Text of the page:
lockdown fuels food shortages in Africa

Business: As lockdown fuels food shortages, Africa goes online for groceries

In between her shifts, Zimbabwean nurse Sinothando Mpofu used to go to Bulawayo’s open-air markets to buy tomatoes and cabbages for her family – until the country’s coronavirus lockdown closed all stalls.

Mpofu worried about where she would get fresh food, until she saw a message in her local church WhatsApp group about Fresh in a Box – one of rising numbers of African tech companies getting fresh food to people under lockdown.

Now she puts in an order online and gets a box of produce delivered to her home every week. The fruits and vegetables are better quality than the food she used to buy at the supermarket, she said, at about a third of the cost.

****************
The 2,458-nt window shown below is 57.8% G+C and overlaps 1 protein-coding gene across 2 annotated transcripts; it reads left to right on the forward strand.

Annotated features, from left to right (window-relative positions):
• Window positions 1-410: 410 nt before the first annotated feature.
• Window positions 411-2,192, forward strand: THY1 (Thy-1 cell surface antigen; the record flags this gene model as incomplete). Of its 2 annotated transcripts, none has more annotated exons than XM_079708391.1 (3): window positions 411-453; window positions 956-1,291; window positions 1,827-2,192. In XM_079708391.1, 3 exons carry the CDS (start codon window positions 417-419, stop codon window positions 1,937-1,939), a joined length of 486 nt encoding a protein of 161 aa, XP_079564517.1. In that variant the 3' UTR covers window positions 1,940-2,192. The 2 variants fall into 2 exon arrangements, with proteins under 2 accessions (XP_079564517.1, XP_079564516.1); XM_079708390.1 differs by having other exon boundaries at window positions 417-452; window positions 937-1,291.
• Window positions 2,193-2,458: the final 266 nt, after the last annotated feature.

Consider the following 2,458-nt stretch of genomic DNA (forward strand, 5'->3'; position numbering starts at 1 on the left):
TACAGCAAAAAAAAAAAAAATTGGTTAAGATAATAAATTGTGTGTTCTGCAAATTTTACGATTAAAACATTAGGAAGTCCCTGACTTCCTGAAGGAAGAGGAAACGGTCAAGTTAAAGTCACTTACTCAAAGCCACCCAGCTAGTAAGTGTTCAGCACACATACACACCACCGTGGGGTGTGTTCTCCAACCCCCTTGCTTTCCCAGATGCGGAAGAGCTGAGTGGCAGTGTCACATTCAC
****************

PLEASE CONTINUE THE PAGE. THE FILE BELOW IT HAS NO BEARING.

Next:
“Buying vegetables at a local supermarket is very expensive, but now I get a variety of vegetables and I eat balanced meals all the time,” Mpofu, 37, said, adding that she will keep using the site even after lockdown ends.

In Nigeria, entrepreneur Luther Lawoyin realised that bulk purchases could save consumers from overspending on food.

He launched PricePally – described as a digital food cooperative – in November 2019, as a way of letting people buy food online in bulk from farmers and wholesalers and split the cost with other site users.

“When the coronavirus (outbreak) was really picking up in Nigeria, we noticed a spike in our traffic and sales, so we figured that people need help to get their food items and, especially, to avoid the market,” said Lawoyin.

The site’s customers save at least 15% on the food they buy, he added.

PricePally had about 320 paying users before the virus hit – that number shot up to more than 1,000 after the country’s lockdown kicked in on March 30, Lawoyin said.